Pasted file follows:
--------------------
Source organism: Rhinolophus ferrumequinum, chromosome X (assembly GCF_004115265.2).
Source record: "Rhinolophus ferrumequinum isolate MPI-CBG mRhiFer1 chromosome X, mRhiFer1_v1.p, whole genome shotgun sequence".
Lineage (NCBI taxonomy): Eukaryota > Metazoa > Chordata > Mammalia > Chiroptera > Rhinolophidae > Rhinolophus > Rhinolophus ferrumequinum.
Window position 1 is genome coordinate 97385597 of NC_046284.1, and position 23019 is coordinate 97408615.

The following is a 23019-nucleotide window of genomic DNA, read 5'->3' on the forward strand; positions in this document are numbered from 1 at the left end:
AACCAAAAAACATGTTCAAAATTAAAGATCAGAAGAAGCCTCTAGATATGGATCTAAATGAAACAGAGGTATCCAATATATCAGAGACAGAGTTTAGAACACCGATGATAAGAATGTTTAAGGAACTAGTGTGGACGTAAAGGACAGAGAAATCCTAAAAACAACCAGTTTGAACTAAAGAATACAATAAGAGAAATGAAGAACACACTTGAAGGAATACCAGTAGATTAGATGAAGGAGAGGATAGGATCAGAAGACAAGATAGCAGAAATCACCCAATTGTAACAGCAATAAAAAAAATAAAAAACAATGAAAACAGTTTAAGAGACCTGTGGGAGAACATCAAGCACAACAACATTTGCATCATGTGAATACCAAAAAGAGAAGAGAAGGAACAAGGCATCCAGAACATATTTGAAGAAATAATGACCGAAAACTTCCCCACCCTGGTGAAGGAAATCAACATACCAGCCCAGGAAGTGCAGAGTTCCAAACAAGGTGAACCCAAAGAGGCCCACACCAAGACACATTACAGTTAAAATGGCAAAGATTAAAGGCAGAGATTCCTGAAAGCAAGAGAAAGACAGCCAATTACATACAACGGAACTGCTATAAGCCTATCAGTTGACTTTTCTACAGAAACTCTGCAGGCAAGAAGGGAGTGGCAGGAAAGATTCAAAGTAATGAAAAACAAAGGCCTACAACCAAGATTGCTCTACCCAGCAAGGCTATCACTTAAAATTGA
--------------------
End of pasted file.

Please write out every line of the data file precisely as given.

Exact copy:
Source organism: Rhinolophus ferrumequinum, chromosome X (assembly GCF_004115265.2).
Source record: "Rhinolophus ferrumequinum isolate MPI-CBG mRhiFer1 chromosome X, mRhiFer1_v1.p, whole genome shotgun sequence".
Lineage (NCBI taxonomy): Eukaryota > Metazoa > Chordata > Mammalia > Chiroptera > Rhinolophidae > Rhinolophus > Rhinolophus ferrumequinum.
Window position 1 is genome coordinate 97385597 of NC_046284.1, and position 23019 is coordinate 97408615.

The following is a 23019-nucleotide window of genomic DNA, read 5'->3' on the forward strand; positions in this document are numbered from 1 at the left end:
AACCAAAAAACATGTTCAAAATTAAAGATCAGAAGAAGCCTCTAGATATGGATCTAAATGAAACAGAGGTATCCAATATATCAGAGACAGAGTTTAGAACACCGATGATAAGAATGTTTAAGGAACTAGTGTGGACGTAAAGGACAGAGAAATCCTAAAAACAACCAGTTTGAACTAAAGAATACAATAAGAGAAATGAAGAACACACTTGAAGGAATACCAGTAGATTAGATGAAGGAGAGGATAGGATCAGAAGACAAGATAGCAGAAATCACCCAATTGTAACAGCAATAAAAAAAATAAAAAACAATGAAAACAGTTTAAGAGACCTGTGGGAGAACATCAAGCACAACAACATTTGCATCATGTGAATACCAAAAAGAGAAGAGAAGGAACAAGGCATCCAGAACATATTTGAAGAAATAATGACCGAAAACTTCCCCACCCTGGTGAAGGAAATCAACATACCAGCCCAGGAAGTGCAGAGTTCCAAACAAGGTGAACCCAAAGAGGCCCACACCAAGACACATTACAGTTAAAATGGCAAAGATTAAAGGCAGAGATTCCTGAAAGCAAGAGAAAGACAGCCAATTACATACAACGGAACTGCTATAAGCCTATCAGTTGACTTTTCTACAGAAACTCTGCAGGCAAGAAGGGAGTGGCAGGAAAGATTCAAAGTAATGAAAAACAAAGGCCTACAACCAAGATTGCTCTACCCAGCAAGGCTATCACTTAAAATTGA